Who taught you how to be a playwright? This could be specific teachers, or role models whose work you’ve seen or read, or of course any combination.
Everyone who has produced me or collaborated with me. From Daniel Talbott first taking the chance on me, with plays TELLING TRILOGY, BIRTHDAY and NOBODY, to The Management taking a chance on me with writing my play CUT (bless you playwright Joshua Conkel and director Meg Sturiano!), to Evan’s commission of WILD, to Qui Nguyen commissioning me for his company Vampire Cowboys (GEEK), to working with Becca Wolff in LA in our ANOTHER KIND OF LOVE workshop with IAMA just a couple of weeks ago. Each of these experiences come with moments that have taught me from Daniel about how to be more personal and clear, to Josh and Meg totally getting and deepening my layered approach to reality, not to mention mix of high and low brow, to Evan’s pulse on capturing intimate and surprising moments, to Qui who really helped with some of the clarity of action stuff I was discovering in the climax of Geek. Most recently Becca’s advice still rings in my ears. While I write very quickly, I was growing nervous about some changes to make in our workshop - but she was helping me see I had advanced so quickly as a writer - I know how to make those changes now even faster. I’d been working so hard on structure this past year, I realized in that moment I was there. I just had to be confident with the new me. Each play kinda creates a new me for me, while at the same time becoming more person. It’s interesting. I find each play you write or project you work on, it’s those you work with who teach you as your work develops. For inspiration, I try to read a new play or writers work that has been produced that I missed. Lately the seasons of Rattlestick, Women’s Project and New Georges have been teaching me a lot. Those writers in their past few seasons are just incredible. I recently met Quiara Alegria Hudes. Wow. She’s amazing.
What have you learned about this play as it has evolved from first draft to the present version? And what has surprised you in this current production-what did you discover in the work that you didn’t realize was there?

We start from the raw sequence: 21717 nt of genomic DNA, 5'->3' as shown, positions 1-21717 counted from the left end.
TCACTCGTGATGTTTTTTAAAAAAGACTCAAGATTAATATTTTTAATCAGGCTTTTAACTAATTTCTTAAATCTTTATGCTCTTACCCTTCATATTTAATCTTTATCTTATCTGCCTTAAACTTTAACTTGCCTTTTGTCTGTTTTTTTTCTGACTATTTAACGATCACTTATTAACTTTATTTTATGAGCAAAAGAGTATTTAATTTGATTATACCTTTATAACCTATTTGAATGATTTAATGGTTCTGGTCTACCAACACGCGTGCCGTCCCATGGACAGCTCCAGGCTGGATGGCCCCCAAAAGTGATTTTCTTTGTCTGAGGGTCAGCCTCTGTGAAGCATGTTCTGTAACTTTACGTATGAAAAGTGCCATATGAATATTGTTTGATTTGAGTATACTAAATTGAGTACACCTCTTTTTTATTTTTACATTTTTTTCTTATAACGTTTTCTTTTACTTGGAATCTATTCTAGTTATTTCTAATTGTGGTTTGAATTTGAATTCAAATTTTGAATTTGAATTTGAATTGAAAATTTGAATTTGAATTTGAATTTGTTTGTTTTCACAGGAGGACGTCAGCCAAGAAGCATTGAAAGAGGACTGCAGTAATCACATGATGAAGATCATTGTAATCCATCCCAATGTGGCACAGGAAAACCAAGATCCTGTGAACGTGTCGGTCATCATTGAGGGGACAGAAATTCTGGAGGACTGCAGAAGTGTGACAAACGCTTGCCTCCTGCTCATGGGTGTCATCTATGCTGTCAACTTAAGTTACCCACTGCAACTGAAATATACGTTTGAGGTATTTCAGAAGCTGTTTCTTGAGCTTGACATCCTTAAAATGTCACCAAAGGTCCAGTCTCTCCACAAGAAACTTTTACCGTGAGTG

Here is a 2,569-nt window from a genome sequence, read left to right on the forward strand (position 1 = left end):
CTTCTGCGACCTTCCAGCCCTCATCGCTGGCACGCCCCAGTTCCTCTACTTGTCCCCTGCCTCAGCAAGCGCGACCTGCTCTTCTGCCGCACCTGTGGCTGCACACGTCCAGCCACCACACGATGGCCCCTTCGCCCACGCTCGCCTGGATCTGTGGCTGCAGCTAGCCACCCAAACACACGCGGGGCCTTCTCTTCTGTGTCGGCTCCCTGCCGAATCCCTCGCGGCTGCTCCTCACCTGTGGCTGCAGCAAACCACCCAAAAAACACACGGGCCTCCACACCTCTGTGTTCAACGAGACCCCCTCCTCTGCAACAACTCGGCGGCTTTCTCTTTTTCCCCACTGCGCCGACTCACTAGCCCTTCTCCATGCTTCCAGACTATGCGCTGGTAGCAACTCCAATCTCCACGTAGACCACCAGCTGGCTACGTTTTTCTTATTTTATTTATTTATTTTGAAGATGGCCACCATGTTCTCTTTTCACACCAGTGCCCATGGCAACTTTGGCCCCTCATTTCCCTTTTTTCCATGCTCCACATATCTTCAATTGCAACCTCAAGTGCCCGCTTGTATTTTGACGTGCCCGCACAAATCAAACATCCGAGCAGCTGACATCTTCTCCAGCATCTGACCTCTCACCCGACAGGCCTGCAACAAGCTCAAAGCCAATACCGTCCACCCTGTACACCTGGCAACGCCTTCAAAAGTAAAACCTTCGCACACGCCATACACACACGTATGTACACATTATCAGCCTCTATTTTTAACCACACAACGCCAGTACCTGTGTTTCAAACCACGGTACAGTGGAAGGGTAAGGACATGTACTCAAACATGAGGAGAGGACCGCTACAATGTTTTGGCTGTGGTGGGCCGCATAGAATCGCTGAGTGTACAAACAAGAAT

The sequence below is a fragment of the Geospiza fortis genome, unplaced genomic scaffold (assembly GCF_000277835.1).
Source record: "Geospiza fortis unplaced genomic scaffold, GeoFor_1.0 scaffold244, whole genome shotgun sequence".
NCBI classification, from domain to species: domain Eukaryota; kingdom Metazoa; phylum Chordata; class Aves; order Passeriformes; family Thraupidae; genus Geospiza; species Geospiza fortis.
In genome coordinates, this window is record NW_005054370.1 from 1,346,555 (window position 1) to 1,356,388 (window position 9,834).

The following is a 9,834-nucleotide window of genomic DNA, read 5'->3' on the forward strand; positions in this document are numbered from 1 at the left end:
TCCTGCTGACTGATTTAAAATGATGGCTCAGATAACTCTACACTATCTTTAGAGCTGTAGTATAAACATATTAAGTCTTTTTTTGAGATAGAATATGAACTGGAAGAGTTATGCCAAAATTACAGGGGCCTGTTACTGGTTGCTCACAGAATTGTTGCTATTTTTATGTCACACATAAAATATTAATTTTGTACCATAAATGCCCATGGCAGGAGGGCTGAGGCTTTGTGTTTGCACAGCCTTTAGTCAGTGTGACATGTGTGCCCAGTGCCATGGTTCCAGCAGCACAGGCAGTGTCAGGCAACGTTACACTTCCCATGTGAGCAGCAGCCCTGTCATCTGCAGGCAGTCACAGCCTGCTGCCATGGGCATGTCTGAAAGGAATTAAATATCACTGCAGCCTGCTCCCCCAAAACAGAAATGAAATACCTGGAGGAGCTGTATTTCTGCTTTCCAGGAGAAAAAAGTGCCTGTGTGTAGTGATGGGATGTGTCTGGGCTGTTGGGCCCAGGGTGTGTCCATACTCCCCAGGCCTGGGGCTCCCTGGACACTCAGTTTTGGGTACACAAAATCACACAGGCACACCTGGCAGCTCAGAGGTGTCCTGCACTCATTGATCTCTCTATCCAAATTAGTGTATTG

I first discovered the characters of Peter and Bobby in a ten minute play that spanned their whole relationship. When developing the full length Wild I actually wrote scene by scene discovering the new characters that were a part of their lives for myself just as Peter and Bobby did. It was ridiculously fun to write. In the rewrites I worked significantly on the humanity of Peter and Bobby, yet keeping the bite of their wild actions. The universal message of love that folks felt strongly was in there only grew stronger. It’s one of those plays I get to watch and go - wow I wrote that! Having worked on so many scripts in development or being currently slated for 2014/15, it’s been an incredible thing to see how important writing this play was for my artistic development. There is for sure pre-Wild me and post Wild me. I’m lucky that Geek came right after the Wild Chicago production. While wild-ly different plays :), GEEK really helped me nail stronger character arcs in my work. Going back into WILD, and my new play ANOTHER KIND OF LOVE with that knowledge has been a big deal.
Without giving away any important surprises—what moment or moments do you most look forward to when you see this play being performed?
The scene Dinner where Peter tries to make amends, and Bobby tries to move on, but for reasons I won’t give away for the spoil-er believers out there, Bobby can’t. Peter has set up a whole picnic dinner on the beach. Bobby is finally enjoying Peter again, but has a secret of his own. It’s really touching and tense. It’s a great “caught” moment for these characters and the scene in many ways answers why I sought to write this play in the first play - why do those who have affairs choose to STAY with one another. What is that attraction and its strength? How and what does that teach each partner about love? A very important part of this play to me is that Peter and Bobby’s same sex relationship is never questioned - it’s about the struggles that any couple who have been together for five years face - the joy and fears. Can these two dive deeper into the wild waters of commitment or will they keep pulling away from each other? This dinner scene is funny, sweet, and painful at the same time - which is my favorite kind of writing. I’m very excited to share this play with audiences ... opening this week! Holy Moly ... see you there!
posted March 9, 2014